Quitting smoking leads to an average weight gain of four to five kilogrammes (nine to 11 pounds) in the first year -- "significantly" more than previously thought, a study said Wednesday.
Most of the pounds are piled on in the first three months, a team of medical researchers wrote in the online journal bmj.com, as another group stressed that the health benefits of quitting far outweighed the risks of putting on weight.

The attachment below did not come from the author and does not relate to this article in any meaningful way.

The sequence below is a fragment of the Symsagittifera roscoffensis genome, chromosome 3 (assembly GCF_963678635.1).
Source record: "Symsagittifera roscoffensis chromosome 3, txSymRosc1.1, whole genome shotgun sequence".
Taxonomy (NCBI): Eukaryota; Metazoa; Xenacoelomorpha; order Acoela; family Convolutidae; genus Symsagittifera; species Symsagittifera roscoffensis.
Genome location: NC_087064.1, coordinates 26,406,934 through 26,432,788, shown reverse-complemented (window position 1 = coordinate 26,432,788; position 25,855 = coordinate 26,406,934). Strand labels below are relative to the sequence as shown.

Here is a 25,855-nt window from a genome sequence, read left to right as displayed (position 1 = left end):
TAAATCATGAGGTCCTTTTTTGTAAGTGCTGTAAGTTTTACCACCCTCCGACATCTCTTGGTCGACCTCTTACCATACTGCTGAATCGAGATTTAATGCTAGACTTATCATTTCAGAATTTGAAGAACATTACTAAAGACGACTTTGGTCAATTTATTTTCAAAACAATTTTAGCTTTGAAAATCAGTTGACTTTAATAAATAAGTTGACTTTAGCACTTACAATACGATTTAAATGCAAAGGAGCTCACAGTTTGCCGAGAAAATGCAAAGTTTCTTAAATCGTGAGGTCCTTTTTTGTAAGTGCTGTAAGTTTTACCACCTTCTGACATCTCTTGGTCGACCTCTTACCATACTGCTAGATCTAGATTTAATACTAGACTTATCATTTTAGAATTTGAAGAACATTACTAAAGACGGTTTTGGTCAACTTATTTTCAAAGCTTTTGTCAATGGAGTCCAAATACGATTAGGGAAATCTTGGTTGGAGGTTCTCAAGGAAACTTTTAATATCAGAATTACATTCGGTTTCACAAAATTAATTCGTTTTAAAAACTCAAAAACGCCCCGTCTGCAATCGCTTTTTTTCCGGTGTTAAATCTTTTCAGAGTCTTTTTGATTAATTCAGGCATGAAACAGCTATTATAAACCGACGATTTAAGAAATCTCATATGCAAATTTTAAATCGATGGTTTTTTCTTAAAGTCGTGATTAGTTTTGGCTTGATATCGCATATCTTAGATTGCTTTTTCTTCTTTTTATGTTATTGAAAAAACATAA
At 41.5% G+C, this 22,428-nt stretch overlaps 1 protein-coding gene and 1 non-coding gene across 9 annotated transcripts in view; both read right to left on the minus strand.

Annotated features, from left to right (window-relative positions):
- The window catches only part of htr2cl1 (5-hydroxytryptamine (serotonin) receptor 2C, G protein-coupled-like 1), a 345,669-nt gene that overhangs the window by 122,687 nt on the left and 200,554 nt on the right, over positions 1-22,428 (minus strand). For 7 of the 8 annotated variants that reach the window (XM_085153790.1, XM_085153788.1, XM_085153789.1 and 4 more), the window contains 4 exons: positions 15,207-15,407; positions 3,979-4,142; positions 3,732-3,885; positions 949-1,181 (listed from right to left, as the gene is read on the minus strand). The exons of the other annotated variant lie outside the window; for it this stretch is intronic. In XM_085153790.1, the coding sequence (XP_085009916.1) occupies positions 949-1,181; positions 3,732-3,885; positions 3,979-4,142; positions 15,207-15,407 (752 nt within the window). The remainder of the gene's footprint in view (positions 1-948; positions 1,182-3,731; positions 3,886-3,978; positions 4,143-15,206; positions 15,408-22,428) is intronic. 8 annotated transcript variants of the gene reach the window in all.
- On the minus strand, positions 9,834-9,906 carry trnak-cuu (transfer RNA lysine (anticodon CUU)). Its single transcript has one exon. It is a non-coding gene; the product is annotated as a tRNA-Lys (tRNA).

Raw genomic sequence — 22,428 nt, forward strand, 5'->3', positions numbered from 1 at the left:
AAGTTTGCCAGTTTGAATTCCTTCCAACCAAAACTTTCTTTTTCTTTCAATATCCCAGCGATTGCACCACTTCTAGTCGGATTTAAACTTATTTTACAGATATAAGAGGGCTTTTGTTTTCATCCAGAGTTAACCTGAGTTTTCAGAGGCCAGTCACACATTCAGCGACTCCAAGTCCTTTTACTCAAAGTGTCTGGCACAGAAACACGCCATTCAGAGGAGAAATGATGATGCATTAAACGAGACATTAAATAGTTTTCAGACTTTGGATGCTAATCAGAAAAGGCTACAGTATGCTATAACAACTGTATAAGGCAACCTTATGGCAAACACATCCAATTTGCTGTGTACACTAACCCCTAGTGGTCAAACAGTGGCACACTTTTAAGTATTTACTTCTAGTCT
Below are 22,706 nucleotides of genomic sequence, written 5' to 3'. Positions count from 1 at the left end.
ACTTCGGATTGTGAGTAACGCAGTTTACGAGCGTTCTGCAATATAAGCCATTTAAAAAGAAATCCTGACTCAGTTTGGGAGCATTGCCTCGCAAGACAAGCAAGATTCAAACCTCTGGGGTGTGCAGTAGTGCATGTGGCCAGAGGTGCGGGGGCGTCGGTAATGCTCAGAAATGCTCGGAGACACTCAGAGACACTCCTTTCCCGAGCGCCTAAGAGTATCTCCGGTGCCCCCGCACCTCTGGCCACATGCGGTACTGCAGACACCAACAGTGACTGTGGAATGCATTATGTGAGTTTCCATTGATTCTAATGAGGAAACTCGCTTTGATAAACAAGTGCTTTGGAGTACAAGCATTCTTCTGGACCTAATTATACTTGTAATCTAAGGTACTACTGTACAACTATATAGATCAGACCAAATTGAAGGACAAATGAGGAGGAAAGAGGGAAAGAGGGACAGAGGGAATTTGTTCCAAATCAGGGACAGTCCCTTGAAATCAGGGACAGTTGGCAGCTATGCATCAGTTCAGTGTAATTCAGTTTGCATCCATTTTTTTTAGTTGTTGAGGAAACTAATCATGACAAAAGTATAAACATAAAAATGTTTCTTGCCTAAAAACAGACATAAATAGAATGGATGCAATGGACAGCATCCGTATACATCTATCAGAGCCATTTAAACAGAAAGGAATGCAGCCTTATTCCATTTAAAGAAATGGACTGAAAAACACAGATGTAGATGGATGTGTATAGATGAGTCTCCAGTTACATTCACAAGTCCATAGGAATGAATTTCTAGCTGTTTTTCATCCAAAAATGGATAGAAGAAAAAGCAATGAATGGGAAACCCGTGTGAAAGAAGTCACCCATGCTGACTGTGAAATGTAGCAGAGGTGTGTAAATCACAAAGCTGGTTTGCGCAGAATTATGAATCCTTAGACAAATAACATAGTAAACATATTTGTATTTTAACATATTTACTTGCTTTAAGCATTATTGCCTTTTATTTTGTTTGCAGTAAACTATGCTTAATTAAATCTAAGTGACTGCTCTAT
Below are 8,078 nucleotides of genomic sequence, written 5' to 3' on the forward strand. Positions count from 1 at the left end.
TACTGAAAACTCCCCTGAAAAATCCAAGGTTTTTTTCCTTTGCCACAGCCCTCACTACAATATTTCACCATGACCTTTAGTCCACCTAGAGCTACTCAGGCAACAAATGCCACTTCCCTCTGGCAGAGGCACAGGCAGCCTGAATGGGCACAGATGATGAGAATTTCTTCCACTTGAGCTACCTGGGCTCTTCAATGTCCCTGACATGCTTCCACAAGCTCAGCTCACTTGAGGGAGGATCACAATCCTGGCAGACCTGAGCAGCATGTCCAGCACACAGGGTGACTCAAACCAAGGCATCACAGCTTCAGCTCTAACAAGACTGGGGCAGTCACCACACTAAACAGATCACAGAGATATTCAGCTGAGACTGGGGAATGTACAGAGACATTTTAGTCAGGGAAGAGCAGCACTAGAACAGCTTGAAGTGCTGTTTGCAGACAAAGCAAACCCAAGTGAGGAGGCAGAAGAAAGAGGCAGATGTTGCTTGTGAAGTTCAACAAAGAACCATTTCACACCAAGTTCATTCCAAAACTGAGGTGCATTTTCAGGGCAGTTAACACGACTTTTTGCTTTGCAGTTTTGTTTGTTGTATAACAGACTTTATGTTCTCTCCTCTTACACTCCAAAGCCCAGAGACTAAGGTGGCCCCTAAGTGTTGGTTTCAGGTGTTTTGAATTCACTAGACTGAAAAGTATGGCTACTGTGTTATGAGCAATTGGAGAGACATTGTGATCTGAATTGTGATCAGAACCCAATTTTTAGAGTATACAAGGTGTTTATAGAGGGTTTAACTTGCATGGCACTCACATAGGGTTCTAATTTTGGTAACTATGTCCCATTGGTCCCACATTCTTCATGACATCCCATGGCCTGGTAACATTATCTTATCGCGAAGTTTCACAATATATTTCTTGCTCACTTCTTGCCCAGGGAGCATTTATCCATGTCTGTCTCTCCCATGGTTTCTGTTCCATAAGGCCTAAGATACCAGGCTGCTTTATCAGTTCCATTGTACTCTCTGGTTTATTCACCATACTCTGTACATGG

For quitters who did not use nicotine replacement therapy, the average weight gain was 1.1 kilos at one month, 2.3 kilos at two, 2.9 kilos at three, 4.2 kilos at six months and 4.7 kilos after a year.
This was "substantially higher than the 2.9 kg often quoted in smoking cessation advice leaflets," wrote the team from universities and medical research facilities in France and Britain.
"Moreover, this mean weight gain is greater than the 2.3 kg gain that female smokers report being willing to tolerate, on average, before embarking on a quit attempt."